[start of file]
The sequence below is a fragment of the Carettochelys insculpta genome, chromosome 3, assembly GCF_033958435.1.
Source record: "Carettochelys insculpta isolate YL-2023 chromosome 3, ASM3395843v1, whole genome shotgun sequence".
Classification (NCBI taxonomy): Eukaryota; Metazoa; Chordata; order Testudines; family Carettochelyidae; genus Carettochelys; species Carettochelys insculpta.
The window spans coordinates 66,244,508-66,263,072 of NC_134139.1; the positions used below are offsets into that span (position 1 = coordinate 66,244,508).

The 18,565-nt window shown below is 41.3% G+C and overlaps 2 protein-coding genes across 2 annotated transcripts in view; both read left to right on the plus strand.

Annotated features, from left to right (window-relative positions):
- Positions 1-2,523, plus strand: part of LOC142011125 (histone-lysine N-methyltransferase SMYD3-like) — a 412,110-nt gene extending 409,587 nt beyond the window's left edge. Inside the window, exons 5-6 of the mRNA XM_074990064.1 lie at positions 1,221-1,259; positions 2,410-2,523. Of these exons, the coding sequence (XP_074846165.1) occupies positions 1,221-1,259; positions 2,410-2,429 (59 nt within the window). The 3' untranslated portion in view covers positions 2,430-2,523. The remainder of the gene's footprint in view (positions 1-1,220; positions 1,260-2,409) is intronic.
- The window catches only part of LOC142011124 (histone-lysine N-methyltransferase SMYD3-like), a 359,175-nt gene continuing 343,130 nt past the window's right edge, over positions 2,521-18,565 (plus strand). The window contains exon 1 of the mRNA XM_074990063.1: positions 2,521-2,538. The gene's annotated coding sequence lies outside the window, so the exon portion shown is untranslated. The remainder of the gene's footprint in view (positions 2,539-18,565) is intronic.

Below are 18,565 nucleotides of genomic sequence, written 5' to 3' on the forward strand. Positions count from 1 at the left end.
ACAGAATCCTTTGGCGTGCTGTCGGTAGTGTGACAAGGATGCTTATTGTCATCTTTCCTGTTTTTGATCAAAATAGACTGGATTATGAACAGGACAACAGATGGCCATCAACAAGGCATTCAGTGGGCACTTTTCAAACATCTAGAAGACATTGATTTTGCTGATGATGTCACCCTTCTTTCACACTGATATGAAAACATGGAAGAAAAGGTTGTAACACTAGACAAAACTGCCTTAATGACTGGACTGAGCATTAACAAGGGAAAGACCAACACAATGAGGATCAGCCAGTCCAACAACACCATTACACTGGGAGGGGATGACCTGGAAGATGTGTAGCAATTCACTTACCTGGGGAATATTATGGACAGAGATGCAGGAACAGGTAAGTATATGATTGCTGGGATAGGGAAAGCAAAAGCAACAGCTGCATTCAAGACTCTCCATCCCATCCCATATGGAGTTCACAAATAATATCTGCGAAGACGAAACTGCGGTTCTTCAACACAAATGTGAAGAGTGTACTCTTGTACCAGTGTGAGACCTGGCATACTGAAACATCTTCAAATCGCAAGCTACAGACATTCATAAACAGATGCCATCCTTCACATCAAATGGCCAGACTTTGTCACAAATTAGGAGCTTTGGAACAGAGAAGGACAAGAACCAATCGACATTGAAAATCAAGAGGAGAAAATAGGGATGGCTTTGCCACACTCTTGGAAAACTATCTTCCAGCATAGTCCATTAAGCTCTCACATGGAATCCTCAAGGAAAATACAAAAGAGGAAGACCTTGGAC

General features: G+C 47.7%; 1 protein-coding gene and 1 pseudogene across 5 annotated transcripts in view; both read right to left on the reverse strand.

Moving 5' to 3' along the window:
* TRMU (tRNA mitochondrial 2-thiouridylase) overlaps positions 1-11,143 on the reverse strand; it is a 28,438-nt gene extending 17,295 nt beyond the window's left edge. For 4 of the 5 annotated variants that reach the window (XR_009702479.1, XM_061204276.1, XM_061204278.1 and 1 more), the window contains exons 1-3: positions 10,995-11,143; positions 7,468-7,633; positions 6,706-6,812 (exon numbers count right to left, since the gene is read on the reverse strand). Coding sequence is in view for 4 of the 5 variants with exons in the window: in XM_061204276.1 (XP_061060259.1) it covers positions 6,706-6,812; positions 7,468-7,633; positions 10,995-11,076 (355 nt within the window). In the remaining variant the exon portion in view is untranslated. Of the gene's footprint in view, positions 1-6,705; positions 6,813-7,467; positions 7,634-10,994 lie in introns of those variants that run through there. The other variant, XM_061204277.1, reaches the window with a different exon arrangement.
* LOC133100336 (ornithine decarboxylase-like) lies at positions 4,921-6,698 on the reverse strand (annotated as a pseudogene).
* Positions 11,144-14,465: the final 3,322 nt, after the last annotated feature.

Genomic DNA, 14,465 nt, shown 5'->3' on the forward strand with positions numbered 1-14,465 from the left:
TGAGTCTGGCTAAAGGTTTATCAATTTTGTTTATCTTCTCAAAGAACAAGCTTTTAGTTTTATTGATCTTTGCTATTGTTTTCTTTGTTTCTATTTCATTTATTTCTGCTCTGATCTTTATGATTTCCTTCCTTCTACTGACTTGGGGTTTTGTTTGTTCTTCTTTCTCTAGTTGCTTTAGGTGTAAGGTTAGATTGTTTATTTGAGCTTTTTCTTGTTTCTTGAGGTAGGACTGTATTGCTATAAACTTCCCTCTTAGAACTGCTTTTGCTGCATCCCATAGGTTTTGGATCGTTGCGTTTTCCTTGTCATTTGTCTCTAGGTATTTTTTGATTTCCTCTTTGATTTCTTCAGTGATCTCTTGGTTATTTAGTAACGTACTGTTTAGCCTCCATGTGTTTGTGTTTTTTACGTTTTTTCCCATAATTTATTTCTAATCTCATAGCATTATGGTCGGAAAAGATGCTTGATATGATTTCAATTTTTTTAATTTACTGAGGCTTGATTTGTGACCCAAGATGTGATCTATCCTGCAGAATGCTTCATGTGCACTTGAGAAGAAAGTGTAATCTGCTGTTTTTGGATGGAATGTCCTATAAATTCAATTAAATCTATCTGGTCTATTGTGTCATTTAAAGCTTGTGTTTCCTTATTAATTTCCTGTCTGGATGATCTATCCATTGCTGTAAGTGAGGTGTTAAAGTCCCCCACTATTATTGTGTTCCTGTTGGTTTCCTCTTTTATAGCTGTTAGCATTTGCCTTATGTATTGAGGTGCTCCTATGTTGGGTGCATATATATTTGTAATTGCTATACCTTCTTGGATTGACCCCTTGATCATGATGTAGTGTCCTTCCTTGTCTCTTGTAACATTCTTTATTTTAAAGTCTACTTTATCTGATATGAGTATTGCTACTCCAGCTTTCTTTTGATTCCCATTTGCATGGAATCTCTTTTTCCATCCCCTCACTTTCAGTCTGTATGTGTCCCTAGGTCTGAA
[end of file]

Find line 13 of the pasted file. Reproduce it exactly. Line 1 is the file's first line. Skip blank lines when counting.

* TRMU (tRNA mitochondrial 2-thiouridylase) overlaps positions 1-11,143 on the reverse strand; it is a 28,438-nt gene extending 17,295 nt beyond the window's left edge. For 4 of the 5 annotated variants that reach the window (XR_009702479.1, XM_061204276.1, XM_061204278.1 and 1 more), the window contains exons 1-3: positions 10,995-11,143; positions 7,468-7,633; positions 6,706-6,812 (exon numbers count right to left, since the gene is read on the reverse strand). Coding sequence is in view for 4 of the 5 variants with exons in the window: in XM_061204276.1 (XP_061060259.1) it covers positions 6,706-6,812; positions 7,468-7,633; positions 10,995-11,076 (355 nt within the window). In the remaining variant the exon portion in view is untranslated. Of the gene's footprint in view, positions 1-6,705; positions 6,813-7,467; positions 7,634-10,994 lie in introns of those variants that run through there. The other variant, XM_061204277.1, reaches the window with a different exon arrangement.